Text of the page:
Ostreid herpesvirus-1 infection in Pacific oysters (Crassostrea gigas) -- New Zealand : a thesis presented in partial fulfilment of the requirements for the degree of Master of Veterinary Studies at Massey University, Palmerston North, New Zealand
Ostreid herpesvirus-1 (OsHV-1) was associated with summer mortalities in New Zealand Pacific oysters in 2010-2011. During the mortality investigation, a cohort of Pacific oyster spat, negative with OsHV-1 from a South Island hatchery, were followed forward after transfer to a grow-out farm with high oyster mortalities in the North Island. One important finding in this short longitudinal study was the temporality of OsHV-1 nucleic acid detection by real time PCR assay and onset of Pacific oyster mortality. The research described in this thesis was undertaken to further support the causal link between OsHV-1 infection and oyster mortality. To achieve this aim, an in situ hybridisation (ISH) assay was developed to elucidate OsHV-1 infection in Pacific oysters collected from the same short prospective study. OsHV-1 presence and distribution in spat indicated by ISH signal were then correlated with the existence of any histopathological findings in oyster tissues.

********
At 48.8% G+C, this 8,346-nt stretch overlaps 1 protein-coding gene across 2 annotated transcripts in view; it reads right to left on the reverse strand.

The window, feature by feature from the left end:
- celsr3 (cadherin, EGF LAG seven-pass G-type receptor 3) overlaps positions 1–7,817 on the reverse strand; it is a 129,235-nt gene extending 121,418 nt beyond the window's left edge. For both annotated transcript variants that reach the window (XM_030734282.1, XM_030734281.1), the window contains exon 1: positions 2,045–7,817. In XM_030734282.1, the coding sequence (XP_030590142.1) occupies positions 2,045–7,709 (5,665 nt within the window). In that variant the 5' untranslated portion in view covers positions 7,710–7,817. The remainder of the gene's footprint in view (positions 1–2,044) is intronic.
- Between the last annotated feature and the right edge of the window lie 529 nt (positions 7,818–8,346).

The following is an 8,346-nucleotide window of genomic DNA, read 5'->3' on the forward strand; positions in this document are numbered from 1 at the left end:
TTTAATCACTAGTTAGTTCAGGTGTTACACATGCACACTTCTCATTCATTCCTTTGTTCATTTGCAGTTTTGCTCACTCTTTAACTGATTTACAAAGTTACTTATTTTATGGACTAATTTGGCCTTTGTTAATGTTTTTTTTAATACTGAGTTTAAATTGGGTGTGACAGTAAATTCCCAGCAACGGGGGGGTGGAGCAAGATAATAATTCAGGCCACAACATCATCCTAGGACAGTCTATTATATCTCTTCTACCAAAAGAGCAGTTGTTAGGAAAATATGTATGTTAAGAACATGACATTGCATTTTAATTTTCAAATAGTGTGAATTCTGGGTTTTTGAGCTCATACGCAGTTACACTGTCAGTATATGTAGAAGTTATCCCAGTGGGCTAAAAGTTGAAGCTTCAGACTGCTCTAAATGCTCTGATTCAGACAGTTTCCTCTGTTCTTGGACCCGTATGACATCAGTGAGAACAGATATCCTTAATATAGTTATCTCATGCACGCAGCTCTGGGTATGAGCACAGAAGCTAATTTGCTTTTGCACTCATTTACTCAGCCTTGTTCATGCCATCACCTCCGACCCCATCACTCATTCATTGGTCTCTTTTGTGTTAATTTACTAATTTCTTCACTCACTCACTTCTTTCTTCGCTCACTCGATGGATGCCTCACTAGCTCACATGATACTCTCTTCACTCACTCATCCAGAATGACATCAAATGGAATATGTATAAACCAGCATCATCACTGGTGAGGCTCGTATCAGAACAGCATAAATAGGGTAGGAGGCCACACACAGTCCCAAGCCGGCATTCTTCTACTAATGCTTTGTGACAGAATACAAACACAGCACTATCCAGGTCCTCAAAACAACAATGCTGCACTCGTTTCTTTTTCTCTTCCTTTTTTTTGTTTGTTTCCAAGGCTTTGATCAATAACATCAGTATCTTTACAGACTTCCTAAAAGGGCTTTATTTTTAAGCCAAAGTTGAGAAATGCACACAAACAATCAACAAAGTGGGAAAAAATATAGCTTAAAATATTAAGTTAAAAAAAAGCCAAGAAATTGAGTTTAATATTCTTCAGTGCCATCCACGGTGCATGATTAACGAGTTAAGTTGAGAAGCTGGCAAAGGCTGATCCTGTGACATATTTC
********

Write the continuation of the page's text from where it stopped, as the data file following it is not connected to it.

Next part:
Hybridisation of the labelled probe with the target region in the OsHV-1 genome on infected cells produced dark blue to purplish black cell precipitates during colorimetric detection. In situ hybridisation signals were seen predominantly in the stroma of the mantle and gills at day 5. Towards day 7 and 9, OsHV-1 infected cells were distributed in various tissues as indicated by the widespread distribution of ISH signals. Histopathological abnormalities were mostly non-specific, however, a progressive pattern of focal and mild to widespread haemocytosis seemed to coincide with the appearance of OsHV-1 infected cells in spat collected at different time-points. The results of this study further supported the view that OsHV-1 was causally involved in summer mortalities observed in farmed oysters in New Zealand. Further studies to elucidate OsHV-1 pathogenesis in Pacific oysters in association with other causal variables such as elevated temperature are recommended.